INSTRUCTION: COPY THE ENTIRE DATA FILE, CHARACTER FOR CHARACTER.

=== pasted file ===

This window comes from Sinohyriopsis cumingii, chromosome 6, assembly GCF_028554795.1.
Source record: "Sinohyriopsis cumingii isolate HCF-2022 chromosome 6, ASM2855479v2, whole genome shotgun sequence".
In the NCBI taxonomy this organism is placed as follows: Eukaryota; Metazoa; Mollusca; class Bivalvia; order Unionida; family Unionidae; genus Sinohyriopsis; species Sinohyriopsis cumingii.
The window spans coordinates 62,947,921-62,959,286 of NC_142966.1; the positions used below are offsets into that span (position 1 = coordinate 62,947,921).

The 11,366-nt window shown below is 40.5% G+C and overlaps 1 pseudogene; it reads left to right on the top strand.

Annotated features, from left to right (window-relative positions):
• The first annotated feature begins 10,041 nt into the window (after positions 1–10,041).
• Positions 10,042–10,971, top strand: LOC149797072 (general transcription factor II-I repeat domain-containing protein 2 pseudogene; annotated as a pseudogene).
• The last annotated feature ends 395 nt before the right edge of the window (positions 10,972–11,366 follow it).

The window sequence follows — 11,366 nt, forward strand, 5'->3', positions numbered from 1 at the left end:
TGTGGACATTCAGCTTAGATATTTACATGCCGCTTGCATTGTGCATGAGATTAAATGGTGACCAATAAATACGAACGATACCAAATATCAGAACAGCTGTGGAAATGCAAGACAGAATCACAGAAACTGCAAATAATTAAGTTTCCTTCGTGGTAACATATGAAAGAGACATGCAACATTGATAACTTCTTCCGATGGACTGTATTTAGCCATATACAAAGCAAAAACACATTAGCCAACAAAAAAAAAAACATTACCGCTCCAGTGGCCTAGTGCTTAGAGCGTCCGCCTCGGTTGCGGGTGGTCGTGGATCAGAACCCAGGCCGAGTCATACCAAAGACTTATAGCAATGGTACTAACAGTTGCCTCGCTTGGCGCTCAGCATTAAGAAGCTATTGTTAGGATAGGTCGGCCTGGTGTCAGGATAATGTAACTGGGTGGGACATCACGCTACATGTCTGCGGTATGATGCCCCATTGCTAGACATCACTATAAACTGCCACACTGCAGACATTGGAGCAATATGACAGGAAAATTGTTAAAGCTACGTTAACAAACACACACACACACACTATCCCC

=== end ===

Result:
This window comes from Sinohyriopsis cumingii, chromosome 6, assembly GCF_028554795.1.
Source record: "Sinohyriopsis cumingii isolate HCF-2022 chromosome 6, ASM2855479v2, whole genome shotgun sequence".
In the NCBI taxonomy this organism is placed as follows: Eukaryota; Metazoa; Mollusca; class Bivalvia; order Unionida; family Unionidae; genus Sinohyriopsis; species Sinohyriopsis cumingii.
The window spans coordinates 62,947,921-62,959,286 of NC_142966.1; the positions used below are offsets into that span (position 1 = coordinate 62,947,921).

The 11,366-nt window shown below is 40.5% G+C and overlaps 1 pseudogene; it reads left to right on the top strand.

Annotated features, from left to right (window-relative positions):
• The first annotated feature begins 10,041 nt into the window (after positions 1–10,041).
• Positions 10,042–10,971, top strand: LOC149797072 (general transcription factor II-I repeat domain-containing protein 2 pseudogene; annotated as a pseudogene).
• The last annotated feature ends 395 nt before the right edge of the window (positions 10,972–11,366 follow it).

The window sequence follows — 11,366 nt, forward strand, 5'->3', positions numbered from 1 at the left end:
TGTGGACATTCAGCTTAGATATTTACATGCCGCTTGCATTGTGCATGAGATTAAATGGTGACCAATAAATACGAACGATACCAAATATCAGAACAGCTGTGGAAATGCAAGACAGAATCACAGAAACTGCAAATAATTAAGTTTCCTTCGTGGTAACATATGAAAGAGACATGCAACATTGATAACTTCTTCCGATGGACTGTATTTAGCCATATACAAAGCAAAAACACATTAGCCAACAAAAAAAAAAACATTACCGCTCCAGTGGCCTAGTGCTTAGAGCGTCCGCCTCGGTTGCGGGTGGTCGTGGATCAGAACCCAGGCCGAGTCATACCAAAGACTTATAGCAATGGTACTAACAGTTGCCTCGCTTGGCGCTCAGCATTAAGAAGCTATTGTTAGGATAGGTCGGCCTGGTGTCAGGATAATGTAACTGGGTGGGACATCACGCTACATGTCTGCGGTATGATGCCCCATTGCTAGACATCACTATAAACTGCCACACTGCAGACATTGGAGCAATATGACAGGAAAATTGTTAAAGCTACGTTAACAAACACACACACACACACTATCCCC